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Archaeology of capitalism in South America 

Andres Zarankin 

Universidade Federal de Minas Gerais, Brazil.

Traditionally, the most orthodox positions in American historical archaeology have limited this field in a way that reinforces and naturalizes the colonial past and heritage. Since the 1990’s, and based on decolonial theories, archaeology started to be considered as a form of political action (McGuire 2008). As such, it confronts the metanarratives and homogenizing discourses to highlight the historic role of oppressed groups, report injustices and assume an active place in the struggle for a more democratic and pluralistic present (Funari 1997, Andrade Lima 1999, Gnecco 2012, Haber 2013, among others). 

If the construction of the “past” has been the source for the power system to expand in the present, its transformation in “other” pasts could be the foundation for the beginning of a change. Based on ideas from the archaeology of architecture, I discuss a new Latin American paradigm of historical archaeology in which I have been working during the last years (Stedman 1996, Zarankin 2002). This is aimed at giving visibility to the stories that have never been told, but also at understanding the strategies for the reproduction of the capitalist system.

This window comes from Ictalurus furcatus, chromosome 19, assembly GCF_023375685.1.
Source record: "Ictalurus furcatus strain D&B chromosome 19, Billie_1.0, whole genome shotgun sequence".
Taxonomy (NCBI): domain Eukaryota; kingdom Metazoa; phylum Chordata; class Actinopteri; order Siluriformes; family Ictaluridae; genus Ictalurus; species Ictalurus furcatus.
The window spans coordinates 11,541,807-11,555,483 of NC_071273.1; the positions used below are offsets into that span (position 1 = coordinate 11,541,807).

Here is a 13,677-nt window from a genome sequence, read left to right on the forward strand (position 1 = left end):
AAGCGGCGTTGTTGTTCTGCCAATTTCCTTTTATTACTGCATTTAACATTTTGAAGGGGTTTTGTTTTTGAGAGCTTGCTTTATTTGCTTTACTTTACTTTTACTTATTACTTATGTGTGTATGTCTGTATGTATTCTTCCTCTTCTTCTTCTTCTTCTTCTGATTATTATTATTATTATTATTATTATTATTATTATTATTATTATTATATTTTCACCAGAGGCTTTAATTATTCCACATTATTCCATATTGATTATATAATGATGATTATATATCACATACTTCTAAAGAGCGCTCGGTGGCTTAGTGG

As Foucault points out, is common that within the realm of “everyday situations”, various devices constantly operate that reinforce or help to reproduce the dominant system. This “everyday” condition makes these situations generally unnoticeable for people. One of these strategies is connected with the control of the distribution of people and things through space (Foucault 1976). Because archaeology has a special capacity to understand the material world, it can contribute to reveal these invisible devices of the system. I believe that this type of archaeology of the recent past is a way to develop a “decolonizing” archaeology that allows generating changes in the present and contribute to the task of building a more democratic and fair society (Buchli & Lucas 2002, Ruibal 2014). 

I will present and discuss several cases I have worked in the last decade, such as Archaeology of dictatorship, spatial and architectural analysis of houses and schools in Buenos Aires, national heritage construction, among others 

November 12, 2015